Injecting new life into an oil rig pump
Water injection pump brought back to life
The history of what exactly happened prior to the need for recommissioning this standby water injection pump had been lost during various changes in personnel working on the platform. From what information could be gathered, it appeared that of the two water injection pumps on the rig, #2, developed a leak in a Graylock fitting in a piping spool, downstream of the pump itself.
To resolve this issue, pump #1 was shut down and the necessary parts removed to keep #2 operational. Since that time, pump #1 had remained out of service, without any preservation actions - while pump #2 operated continuously. However, after seven years use, it had begun to drop in efficiency, to the point that the platform operator needed to overhaul the pump to ensure continued productivity.
To achieve the overhaul of pump #2 it was necessary to assess the condition of pump #1, resolve any issues and return it to normal operation. This would enable pump #2 to be shut down and overhauled, without an interruption to the productivity of the platform.
Call the experts
Both of the pumps were designed and manufactured by Sulzer who, as the OEM, was the first port of call for the platform operator. Realizing the importance of delivering a rapid response, an offshore-qualified pump engineer was dispatched to the Gulf of Mexico, where he completed the initial inspection of pump #1.
Working in the tight confines of an oil platform takes experience and close cooperation with the other personnel. Mark Lindsley, Field Service Engineer for Sulzer, explains:
- Field Service Engineer for SulzerWe work closely with the platform staff to ensure that every project is completed safely and to the highest standards.
Following the inspection, Mark rebuilt the pump thrust bearing and the non-drive end (NDE) radial bearing was replaced using stock that was held on the platform. The gearbox had been cleaned out previously and the lube system flushed in preparation for reassembly when the alignment of the drive train was checked and adjusted.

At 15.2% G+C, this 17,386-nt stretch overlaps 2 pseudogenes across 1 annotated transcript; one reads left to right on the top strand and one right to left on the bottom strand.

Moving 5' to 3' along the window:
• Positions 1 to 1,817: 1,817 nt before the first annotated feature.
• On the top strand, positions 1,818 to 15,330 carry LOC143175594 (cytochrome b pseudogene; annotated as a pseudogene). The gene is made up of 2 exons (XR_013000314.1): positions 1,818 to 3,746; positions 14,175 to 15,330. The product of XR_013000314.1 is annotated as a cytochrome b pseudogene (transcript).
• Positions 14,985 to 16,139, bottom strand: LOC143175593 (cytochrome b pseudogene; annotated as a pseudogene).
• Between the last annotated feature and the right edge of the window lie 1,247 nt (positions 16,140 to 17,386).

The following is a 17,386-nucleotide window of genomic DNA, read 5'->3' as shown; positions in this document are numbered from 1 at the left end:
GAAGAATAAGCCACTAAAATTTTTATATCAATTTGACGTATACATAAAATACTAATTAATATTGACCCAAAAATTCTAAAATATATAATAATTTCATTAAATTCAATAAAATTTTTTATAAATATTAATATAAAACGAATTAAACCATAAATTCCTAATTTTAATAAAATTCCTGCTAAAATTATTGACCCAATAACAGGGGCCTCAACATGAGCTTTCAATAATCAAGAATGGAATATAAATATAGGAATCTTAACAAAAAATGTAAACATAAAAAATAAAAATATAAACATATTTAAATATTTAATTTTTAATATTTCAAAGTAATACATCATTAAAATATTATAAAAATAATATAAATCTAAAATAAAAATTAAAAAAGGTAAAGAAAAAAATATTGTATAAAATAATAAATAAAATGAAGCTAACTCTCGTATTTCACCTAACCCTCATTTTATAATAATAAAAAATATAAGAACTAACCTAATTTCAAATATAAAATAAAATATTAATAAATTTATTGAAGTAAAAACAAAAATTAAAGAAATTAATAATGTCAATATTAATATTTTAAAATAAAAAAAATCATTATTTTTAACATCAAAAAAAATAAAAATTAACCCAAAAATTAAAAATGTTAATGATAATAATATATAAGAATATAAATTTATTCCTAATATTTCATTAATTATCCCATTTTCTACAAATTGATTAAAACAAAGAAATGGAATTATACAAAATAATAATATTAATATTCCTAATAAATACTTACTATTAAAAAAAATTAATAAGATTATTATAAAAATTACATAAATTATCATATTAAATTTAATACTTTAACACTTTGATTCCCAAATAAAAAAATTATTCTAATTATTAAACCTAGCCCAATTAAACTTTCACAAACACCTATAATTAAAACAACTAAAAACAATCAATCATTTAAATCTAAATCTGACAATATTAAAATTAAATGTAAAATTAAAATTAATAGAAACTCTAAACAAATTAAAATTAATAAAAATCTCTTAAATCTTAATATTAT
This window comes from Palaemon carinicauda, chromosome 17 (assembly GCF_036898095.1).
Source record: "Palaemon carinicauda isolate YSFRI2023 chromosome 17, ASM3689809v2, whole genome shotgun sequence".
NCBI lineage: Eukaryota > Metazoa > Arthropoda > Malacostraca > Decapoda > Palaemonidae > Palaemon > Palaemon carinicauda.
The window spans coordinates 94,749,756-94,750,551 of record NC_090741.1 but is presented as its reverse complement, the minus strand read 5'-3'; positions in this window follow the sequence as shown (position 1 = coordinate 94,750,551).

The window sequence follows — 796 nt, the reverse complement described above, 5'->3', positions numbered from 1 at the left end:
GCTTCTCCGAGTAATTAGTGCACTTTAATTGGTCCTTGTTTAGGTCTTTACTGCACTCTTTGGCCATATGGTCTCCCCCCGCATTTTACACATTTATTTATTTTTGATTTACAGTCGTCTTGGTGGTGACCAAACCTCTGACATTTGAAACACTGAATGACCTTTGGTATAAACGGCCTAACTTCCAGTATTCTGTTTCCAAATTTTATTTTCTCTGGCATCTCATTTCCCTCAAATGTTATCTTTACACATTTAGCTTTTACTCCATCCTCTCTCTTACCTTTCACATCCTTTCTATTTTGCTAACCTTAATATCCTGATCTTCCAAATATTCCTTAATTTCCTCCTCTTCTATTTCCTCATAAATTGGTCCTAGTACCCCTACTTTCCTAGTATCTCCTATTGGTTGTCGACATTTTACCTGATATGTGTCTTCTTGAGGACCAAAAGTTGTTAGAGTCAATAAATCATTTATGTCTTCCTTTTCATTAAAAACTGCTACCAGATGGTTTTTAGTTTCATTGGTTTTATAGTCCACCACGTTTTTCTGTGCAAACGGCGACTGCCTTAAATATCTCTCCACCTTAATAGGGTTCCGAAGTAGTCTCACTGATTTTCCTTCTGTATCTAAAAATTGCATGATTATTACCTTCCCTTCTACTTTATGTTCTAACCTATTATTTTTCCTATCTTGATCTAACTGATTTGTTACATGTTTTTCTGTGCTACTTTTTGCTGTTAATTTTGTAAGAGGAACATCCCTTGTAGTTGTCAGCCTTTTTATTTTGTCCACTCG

The most obvious issue was the missing piping spool, which would have to be manufactured before the drive train could be recommissioned. In addition, the inspection found that the motor to gearbox coupling would need to be rebuilt, the almost 6’000 kW (7’500 hp) electric motor would need to be tested and an additional shim would be needed for the gearbox to pump coupling.
Back to life
Following a very successful initial visit, Sulzer engineers set out to assemble a new pipe spool and the parts required to rebuild the coupling. When all the necessary parts were available, Sulzer returned to the platform to complete the installation work.
The charge pump was cleaned, aligned and coupled, allowing the water injection pump to be started. Once online, the pump performed with very low vibration levels and the operator agreed that it should continue to operate while being monitored.
- Field Service Engineer for SulzerThe whole process has involved close collaboration with the customer, providing onsite support as well as on-shore engineering expertise. Sulzer has OEM engineering capabilities to manufacture high-quality new parts while its worldwide service center network delivers local onsite expertise.
The successful start-up of pump #1 has enabled the platform to start planning the refurbishment of pump #2. Continued operation will prove the reliability of the repaired pump and ensure optimum production levels of the well are maintained. As the OEM, Sulzer has discussed the future needs of the platform and together with the customer, it is making plans for the refurbishment of pump #2.
Sulzer’s combination of expertise in the oil and gas sector, professional pump engineering and global service center network is helping to keep oil platforms efficient.